The soup and salads were followed by the tempuras. I ordered the avocado tempura because I was curious and Val had mentioned trying some at Globefish in Kensington, which she had thoroughly enjoyed. Avocado develops a very different taste and texture after been coated in batter and deep fried. While it didn’t taste bad, I don’t think I’ll be ordering that one again. According to Val, it’s paired with a different sauce at Globefish Kensington, which works better than the warm sweet soy sauce that is often paired with tempura. The assorted tempura was a good size containing two piece of yam tempura, two spears of asparagus (cut in half), two whole white mushrooms, two pieces of broccoli, and three pieces of shrimp. I would have preferred the yam to be a little softer, but other than that, I have no complaints about the dish as a whole. Overall, the batter on the tempura was very well done. The ratio of vegetable/shrimp to batter was well balanced and didn’t leave an excess of oil on my palate.
The next to arrive were the orange bay scallops and volcano roll, inari nigiri, and tamago and gyu sashimi on one plate. The volcano roll was another item I had on my first visit. The spicy sauce is among one of the best I’ve had. It provides just the right amount of heat. Since I don’t typically use soy sauce, I often rely on the sauce(s) that comes with the roll and too often I’m left wanting. This was not the case with this roll. Like the miso soup, Kabuku put a twist on their tamago with the addition of shiitake mushrooms. To be honest, I didn’t know that to expect from a tamago sashimi. I ordered it primarily to avoid eating more rice than was necessary. I think in recent years, I’ve been able to develop both my palate and tolerance when it comes to raw fish and meat and today I was “brave” enough to order the practically raw beef sashimi. Unlike tataki, it is unseasoned, save for some pepper, green onion, and ginger, but to be honest, it didn’t need more than that. The pepper, green onion, and ginger helped to enhance the taste of the beef, which was very clean. I didn’t really realize that, like sashimi and sushi, the gyu sashimi is meant to be enjoyed with a splash of soy sauce. According to Val, the sweet soy is more complementary. I would very much like to try this the next time I order gyu sashimi. The inari was fairly standard of sushi restaurants. However, they didn’t put in too much rice, which I was very happy about and they neatly folded and tucked in the excess inari making a very pretty and clean presentation. My only quip about this is that there weren’t sesame seeds mixed in with the rice in the inari, but other than that, I thoroughly enjoyed it. The orange bay scallops were ordered more out of curiosity. This dish was described as bay scallop tempura and diced fresh orange tossed in an aioli sauce with tobiko. While the dish was delicious with the crunch and pop of the tobiko, the creaminess of the aioli, and the sweet, freshness of the diced orange, I agree with Val’s sentiment that it could have done with a touch less of aioli. It honestly felt like the scallops and orange were swimming in it.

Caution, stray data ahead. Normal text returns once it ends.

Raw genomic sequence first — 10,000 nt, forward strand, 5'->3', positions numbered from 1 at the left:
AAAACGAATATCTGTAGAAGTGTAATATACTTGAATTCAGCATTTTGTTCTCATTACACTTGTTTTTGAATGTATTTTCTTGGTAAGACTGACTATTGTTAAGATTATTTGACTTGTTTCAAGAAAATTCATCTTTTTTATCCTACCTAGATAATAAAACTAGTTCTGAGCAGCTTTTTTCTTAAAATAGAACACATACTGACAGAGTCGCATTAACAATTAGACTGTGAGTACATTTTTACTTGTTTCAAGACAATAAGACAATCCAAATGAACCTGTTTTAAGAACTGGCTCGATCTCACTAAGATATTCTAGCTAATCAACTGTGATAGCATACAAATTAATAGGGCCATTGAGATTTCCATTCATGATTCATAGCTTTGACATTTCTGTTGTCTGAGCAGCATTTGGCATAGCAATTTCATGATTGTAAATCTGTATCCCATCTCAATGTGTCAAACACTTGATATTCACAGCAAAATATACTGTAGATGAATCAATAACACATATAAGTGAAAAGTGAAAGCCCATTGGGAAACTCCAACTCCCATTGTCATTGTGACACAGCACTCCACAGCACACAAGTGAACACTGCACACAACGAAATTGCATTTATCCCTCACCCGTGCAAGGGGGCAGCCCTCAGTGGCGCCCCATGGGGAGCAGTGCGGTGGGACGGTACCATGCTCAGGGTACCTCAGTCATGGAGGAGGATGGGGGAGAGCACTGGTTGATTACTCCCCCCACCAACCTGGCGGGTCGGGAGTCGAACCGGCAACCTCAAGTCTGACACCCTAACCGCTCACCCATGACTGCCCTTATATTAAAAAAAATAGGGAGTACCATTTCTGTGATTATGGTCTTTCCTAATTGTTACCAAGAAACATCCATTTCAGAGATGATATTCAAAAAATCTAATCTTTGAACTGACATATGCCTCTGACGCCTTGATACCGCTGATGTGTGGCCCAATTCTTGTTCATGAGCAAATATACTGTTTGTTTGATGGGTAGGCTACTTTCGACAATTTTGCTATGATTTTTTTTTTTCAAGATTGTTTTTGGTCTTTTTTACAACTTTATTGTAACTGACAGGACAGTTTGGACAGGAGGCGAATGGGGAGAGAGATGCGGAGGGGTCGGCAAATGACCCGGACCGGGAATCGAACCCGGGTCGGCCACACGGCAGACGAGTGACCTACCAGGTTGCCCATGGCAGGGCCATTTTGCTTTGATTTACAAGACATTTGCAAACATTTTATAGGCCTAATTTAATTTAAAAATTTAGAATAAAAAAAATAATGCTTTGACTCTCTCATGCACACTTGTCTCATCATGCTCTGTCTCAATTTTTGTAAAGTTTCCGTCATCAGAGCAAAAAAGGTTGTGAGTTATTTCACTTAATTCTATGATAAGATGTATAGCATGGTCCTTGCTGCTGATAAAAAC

The last dish to come was the sushi/sashimi entree. Like the inari, they had kept the rice to a minimum. Even Val’s original concern about the temaki containing too much rice was unfounded; they had found the perfect ratio of rice to spicy tuna to greens. While the sashimi was thinly sliced, it was of the highest quality. The only complaint about this was that the unagi was cooked a touch over; therefore, it was a little stiff going down rather than the smoothness I’m used to from eel. As this was an entree, it also came with rice. However, with everything we ordered, there was enough rice between the rolls and nigiri that the bowl of rice remained untouched.
Service was excellent. Empty dishes never sat on the table long, teacups never remained empty long. The servers, whether we were their table or not, checked in periodically to make sure everything was still okay (not to the point where it got annoying).
I know I haven’t really be consistent in the past regarding accessibility and I apologize and am trying to be better and notice these kinds of issues. In terms of accessibility, it’s a little bit difficult. There is a step up in order to access the front door of the restaurant and the back way through the connecting building is a little narrow.
My overall assessment is that I would definitely come back, but because of how expensive this place is, I’d have to come here in moderation. Based on this experience, I’d give this restaurant a 4.25/5.